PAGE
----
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Brain Interface Series: What is Implanted Embodiment?

The word “embodiment” can conjure up an array of thoughts and images. For a patent, embodiment describes the use, production, expression, or practice of an invention. In the world of art, embodiment drives the meaning of the perception of emotion. Both are true in their own context. What do you imagine when you think of brain interface embodiment?

This takes me back two decades to my first Neural Interfaces meeting on the campus of the National Institutes of Health in Bethesda, Maryland. As part of a panel of neurotechnology users, I and other panelists were taking questions from an audience of scientific investigators. Dr. Joe Schulman of the Alfred E. Mann Foundation posed a question like this:

“If we cut open your skull, implanted an array into your motor cortex, wirelessly connected it to a prosthetic, and then you can move by thought, would you get it?”

My gut reaction took over and I blurted out this response:

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Brain Interfaces Series: Has the evolution only just begun?

Is it just hype or are brain interfaces here to stay? Are we at an inflection point? There has been an explosion of non-invasive modalities for the brain while at the same time a thrust to commercialize brain implant technology. At this point, it seems donning a ball-cap or helmet to read signals from the brain seems more accepting than a surgical implant. On another note, a brain implant to treat a chronic medical condition seems more acceptable while the idea of a brain implant to augment human performance leads to discussions toward fears of the unknown or potential unethical practices. Overall, are brian interfaces the right thing to do? Setting aside the technical and scientific jargon, our focus is to probe this area of neurotechnology. In this series, we will explore the origins of brain interfaces, embodiment options, the bionic pioneers of our time, and where we are headed in the future. If there is a specific area that you would like to see covered, post a comment and we will add it.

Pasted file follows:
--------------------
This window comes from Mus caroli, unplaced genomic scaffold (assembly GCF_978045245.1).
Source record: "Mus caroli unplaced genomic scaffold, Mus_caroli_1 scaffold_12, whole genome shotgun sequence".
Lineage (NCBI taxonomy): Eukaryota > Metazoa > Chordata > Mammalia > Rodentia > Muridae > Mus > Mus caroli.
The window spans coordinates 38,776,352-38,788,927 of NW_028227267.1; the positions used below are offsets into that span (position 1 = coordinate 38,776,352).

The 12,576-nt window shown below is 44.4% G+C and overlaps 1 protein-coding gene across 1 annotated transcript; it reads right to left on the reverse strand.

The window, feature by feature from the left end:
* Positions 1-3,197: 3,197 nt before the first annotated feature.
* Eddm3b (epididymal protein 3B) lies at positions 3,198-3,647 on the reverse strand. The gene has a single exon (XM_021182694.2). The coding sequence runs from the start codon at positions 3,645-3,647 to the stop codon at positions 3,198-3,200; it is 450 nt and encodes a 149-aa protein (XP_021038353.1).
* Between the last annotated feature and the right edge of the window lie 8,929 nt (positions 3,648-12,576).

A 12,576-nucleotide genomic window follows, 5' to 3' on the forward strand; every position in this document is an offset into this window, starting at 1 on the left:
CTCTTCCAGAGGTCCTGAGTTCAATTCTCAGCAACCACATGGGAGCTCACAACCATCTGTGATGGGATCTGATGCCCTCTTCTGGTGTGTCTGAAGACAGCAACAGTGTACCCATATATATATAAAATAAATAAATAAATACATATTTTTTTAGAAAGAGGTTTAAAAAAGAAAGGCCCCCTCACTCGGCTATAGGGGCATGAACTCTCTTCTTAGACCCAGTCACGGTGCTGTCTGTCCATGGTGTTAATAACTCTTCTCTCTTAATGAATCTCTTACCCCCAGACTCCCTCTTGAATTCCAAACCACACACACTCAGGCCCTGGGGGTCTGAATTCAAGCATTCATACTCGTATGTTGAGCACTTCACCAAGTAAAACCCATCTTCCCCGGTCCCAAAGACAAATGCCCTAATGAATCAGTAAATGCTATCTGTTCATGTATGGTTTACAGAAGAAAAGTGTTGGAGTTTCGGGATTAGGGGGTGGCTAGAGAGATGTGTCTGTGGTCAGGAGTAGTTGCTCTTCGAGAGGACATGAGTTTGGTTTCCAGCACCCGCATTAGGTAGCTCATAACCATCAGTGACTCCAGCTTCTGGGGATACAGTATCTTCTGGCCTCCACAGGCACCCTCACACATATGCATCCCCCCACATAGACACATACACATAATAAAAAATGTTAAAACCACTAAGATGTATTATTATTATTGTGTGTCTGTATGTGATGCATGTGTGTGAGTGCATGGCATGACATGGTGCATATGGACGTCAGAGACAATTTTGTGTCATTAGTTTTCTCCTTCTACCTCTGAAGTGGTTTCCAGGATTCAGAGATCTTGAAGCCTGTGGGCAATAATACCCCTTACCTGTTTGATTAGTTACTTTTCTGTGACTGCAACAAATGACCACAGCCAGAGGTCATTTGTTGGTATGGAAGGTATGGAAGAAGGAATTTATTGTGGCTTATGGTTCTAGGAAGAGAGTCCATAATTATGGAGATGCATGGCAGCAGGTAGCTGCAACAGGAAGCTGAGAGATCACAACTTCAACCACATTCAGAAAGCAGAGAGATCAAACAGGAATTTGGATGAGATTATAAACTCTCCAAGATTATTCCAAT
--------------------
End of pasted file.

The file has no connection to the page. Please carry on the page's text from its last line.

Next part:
Brain Computer, Brain Machine or just Brain Interfaces

Human and machine interfaces have been evolving for several decades. The heart pacemaker has advanced tremendously since its first-in-human implant in 1958. Today, they seem to be commonplace with new bells and whistles like wireless communications, rechargeable batteries, and remote monitoring. Still, the heart pacemaker seems to be in a different class since it is an intervention for a muscular organ rather than the complex neural network of the brain.

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